The writer is an FT contributing editor
The unattractive politics of Donald Trump quickly nominating Amy Coney Barrett to fill the vacant seat on the US Supreme Court has prompted some self-congratulation in the UK. Things are done differently here, is the comforting thought, for the appointment of judges is not politicised.
The truth is, however, that in England and Wales at least (Scotland and Northern Ireland have their own legal systems) there has always been a substantial overlap of law and politics: it is just that the British are rather good at pretending otherwise.
Take the historical appointment of judges. Until the previous century, it was practice that the senior office of the lord chief justice, who presided over the most serious criminal trials, followed political service. Similarly, attorneys-general retiring from parliament were often made High Court judges. There was much fluidity between the political and judicial establishments.
At the apex of the constitution, the ancient office of lord chancellor entitled its holder to sit both in the cabinet and as a judge in the most senior court of the land. Remarkably, this carried on until Tony Blair’s first Labour government of 1997 to 2001. The notion that there has always been some total structural divide between politicians and judges in England betrays a lack of knowledge of the country’s legal history.
Even now, barristers (the lawyers who tend to present cases in court) are encouraged to provide regular legal services to ministers and officials at a substantial discount so as to obtain promotion to the judiciary by joining a prestigious panel. The best of them are given income streams as “Treasury counsel”, charged with helping the government out of awkward or sensitive political-legal situations; in return they are often appointed as a High Court judge. In this way judicial preferment is formally based in part on assisting ministers and officials.
And when appointed, judges are often in effect lawmakers and policymakers, though they cloak it as “developing” existing law. Over the past 20 years, they have introduced an entirely new privacy law, with no explicit statutory basis. The most senior UK Supreme Court judges now also frequently make and publish extrajudicial speeches on general public policy issues, which are often a better guide for understanding the direction of the law than anything said in parliament.
Once retired, English judges use their status freely to contribute to public debate, as with the notable examples of Jonathan Sumption, a former Supreme Court justice, and Brenda Hale, former president of the Supreme Court. Indeed, the wisest current writer on the relationships between law and policy in the UK is the former Court of Appeal judge Stephen Sedley.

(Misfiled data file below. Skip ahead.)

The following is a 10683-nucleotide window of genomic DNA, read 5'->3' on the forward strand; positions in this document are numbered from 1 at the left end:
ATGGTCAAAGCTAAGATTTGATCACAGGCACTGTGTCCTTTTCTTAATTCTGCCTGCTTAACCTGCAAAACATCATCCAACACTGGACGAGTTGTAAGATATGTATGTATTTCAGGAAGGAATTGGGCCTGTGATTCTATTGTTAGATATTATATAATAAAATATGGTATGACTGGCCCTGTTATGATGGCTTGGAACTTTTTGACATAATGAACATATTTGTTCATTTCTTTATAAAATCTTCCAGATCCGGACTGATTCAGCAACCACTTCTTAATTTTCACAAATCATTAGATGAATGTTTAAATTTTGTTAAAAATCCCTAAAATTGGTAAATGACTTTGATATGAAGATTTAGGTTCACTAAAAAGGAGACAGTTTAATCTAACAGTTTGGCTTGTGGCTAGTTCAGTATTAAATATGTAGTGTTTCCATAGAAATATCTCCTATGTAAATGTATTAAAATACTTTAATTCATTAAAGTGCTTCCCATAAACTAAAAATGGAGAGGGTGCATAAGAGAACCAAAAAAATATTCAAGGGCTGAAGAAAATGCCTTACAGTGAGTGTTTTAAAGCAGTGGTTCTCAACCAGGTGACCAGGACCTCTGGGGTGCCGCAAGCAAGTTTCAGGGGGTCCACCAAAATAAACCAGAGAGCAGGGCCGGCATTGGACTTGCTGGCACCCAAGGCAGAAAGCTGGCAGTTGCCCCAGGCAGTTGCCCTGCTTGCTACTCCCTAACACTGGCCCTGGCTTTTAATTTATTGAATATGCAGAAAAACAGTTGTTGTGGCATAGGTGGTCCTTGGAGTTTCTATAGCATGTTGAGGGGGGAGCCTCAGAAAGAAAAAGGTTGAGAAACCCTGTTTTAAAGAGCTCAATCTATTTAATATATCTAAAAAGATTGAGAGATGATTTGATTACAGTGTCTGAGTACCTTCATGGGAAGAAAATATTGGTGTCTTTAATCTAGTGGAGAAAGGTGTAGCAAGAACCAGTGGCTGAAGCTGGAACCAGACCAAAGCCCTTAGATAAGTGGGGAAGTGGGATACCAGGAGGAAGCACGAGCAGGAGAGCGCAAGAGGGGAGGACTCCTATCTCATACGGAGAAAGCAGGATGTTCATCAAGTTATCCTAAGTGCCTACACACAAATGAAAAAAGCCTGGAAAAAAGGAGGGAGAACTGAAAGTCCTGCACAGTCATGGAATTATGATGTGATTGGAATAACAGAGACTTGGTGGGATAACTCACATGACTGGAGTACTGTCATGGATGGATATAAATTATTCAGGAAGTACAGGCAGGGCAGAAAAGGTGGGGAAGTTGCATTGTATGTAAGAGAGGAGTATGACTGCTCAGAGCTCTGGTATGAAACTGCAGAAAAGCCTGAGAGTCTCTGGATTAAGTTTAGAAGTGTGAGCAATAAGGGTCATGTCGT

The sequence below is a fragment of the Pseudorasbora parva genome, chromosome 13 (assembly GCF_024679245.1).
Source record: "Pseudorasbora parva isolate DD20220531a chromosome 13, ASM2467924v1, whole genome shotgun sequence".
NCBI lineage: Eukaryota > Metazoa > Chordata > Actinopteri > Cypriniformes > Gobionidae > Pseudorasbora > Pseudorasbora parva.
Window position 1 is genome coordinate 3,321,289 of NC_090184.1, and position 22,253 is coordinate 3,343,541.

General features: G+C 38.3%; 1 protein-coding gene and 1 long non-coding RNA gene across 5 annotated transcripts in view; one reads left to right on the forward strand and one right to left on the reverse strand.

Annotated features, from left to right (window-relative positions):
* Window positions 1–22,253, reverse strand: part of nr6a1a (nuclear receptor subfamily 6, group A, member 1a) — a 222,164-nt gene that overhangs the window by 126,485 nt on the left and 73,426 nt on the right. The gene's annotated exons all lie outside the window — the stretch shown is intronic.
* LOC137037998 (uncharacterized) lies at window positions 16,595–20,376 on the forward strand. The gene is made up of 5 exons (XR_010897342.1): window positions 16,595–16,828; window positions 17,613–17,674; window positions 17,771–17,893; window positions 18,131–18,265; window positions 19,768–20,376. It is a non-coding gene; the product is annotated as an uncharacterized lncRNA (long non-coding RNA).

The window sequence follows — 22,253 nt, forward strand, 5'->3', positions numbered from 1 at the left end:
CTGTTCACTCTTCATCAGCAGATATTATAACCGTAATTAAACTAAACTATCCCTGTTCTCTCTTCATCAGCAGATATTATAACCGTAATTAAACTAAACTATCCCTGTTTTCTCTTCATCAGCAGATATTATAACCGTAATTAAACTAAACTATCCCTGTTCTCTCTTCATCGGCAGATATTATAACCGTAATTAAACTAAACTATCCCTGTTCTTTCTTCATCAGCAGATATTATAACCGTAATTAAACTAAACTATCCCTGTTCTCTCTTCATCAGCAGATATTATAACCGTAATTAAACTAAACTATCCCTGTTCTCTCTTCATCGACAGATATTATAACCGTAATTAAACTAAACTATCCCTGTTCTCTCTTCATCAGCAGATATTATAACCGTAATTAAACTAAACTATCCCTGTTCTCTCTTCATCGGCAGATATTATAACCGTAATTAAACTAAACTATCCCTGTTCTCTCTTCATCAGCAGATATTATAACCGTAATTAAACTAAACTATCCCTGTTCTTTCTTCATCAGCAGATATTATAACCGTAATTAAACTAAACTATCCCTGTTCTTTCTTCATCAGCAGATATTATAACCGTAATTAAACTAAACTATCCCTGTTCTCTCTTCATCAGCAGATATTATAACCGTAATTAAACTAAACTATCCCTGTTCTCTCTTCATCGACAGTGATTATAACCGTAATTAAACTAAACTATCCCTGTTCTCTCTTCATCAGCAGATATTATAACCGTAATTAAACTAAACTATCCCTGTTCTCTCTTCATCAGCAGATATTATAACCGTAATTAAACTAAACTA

Even in their judgments, rather than their statements outside court, one can see the policies and politics of the judiciary. In the 1970s, the legal academic JAG Griffiths provided a detailed compendium of political judgments; 50 years later one can look online at the reasoning in “public law” cases where the practical boundaries of the state are determined, when of course these boundaries are the most political issues of all.
None of the above is necessarily wrong; much of it is a normal fact of political and legal life. Judges with political worldliness are not a bad thing. And it is good that ministers and officials have ready access to high quality legal advice. The most important question is how to manage the overlap, not to contend that it should not exist.
The problem is with the simplistic and misleading notion that law and politics are completely separate public realms. There is and always will be substantial common ground. The same set of facts can easily be both a matter of political controversy and a question for a court. What needs to be struck is the right balance.
An extreme example of imbalance, of course, is when the executive seeks to extinguish the independence of the judiciary — as in Poland. Since coming to power in 2015, the deliberate policy of the Law and Justice party has been to limit or remove the structural separation of powers, including to change how the Supreme Court head is appointed.
But it is equally an error to insist naively on politics and the judiciary as being absolutely distinct. There may be obvious faults with the US system of appointing Supreme Court judges and federal judges generally, but the main difference between that and the English approach to the politics of the judiciary is that the Americans are open about the relationship, and the English are not.